Remember the old days of dial-up when you had to wait for the internet to do its thing and for the page to load? And when the gates to the information superhighway finally swept open, you were transported into this new frontier of human connection. But then – and even before you had time to do a high-five – the connection dropped out, the gates slammed shut and you found yourself being pulled back into the abyss.
The simple reality is, that for some FIFO workers living on remote sites, it’s like being stuck in a nineties time-warp. In fact the lack of access to reliable communications may contribute to isolation, loneliness and declining mental health within those communities.
In June 2015 the Western Australia Education and Health Standing Committee released its final report ‘The impact of FIFO work practices on mental health’. The Committee was established to investigate concerns regarding the impact of FIFO operations on workers’ mental health and suicide. The Committee put forward 42 findings and made 30 recommendations. One of the recommendations (Nov 16) was for ‘high quality, reliable and accessible communications technology’ to be made available in FIFO accommodation villages.
We take for granted the availability of high speed internet, Wi-Fi and the seamless connectivity our smartphones and mobile devices allow. We Skype, Facetime, watch Netflix and cat videos on You Tube while texting, messaging and pinging our friends on Facebook.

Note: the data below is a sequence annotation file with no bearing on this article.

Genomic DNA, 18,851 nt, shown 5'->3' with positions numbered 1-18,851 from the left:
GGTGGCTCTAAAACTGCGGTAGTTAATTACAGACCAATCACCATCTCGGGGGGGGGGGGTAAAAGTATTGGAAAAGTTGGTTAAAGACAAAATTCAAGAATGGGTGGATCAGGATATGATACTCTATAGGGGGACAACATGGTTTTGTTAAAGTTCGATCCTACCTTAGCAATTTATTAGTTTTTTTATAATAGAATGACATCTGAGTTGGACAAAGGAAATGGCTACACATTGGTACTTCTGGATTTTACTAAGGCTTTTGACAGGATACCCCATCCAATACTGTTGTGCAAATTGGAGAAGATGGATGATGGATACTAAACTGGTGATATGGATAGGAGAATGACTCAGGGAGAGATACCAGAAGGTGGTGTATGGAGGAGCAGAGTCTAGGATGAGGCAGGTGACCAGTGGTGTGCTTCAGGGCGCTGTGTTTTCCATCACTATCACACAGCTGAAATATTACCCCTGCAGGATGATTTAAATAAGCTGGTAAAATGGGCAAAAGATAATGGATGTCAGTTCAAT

FIFO workers are no different.
What is different however is the connectivity available in the accommodation sites they return to at the end of their shifts, along with the narrow window of opportunity to make contact with those back home. Calling home, speaking with the kids or relaxing to watch a movie online is often disrupted because of inadequate bandwidth on the site. The systems can’t cope with the demand at peak times so calls cut out, contact is cut off and movies curtailed. The freedom to talk to family and friends and the benefits to mental health of doing so, can literally be life-saving.
This above scenario would not be acceptable to the vast majority of Australians and it shouldn’t be for FIFO workers. It’s about having a quality communications systems for FIFO workers to ensure everyone can use the system at the same time, without drop outs. Not about having a system just to tick a box. And unfortunately, this happens.
March IT understands the difference access to reliable high speed internet and guaranteed connectivity can make. This is what we do. So if you experience constant drop outs, lagging or wait until the middle of the night to use your internet connection in a FIFO village, then call or email us today. 1300 627 244 or firstname.lastname@example.org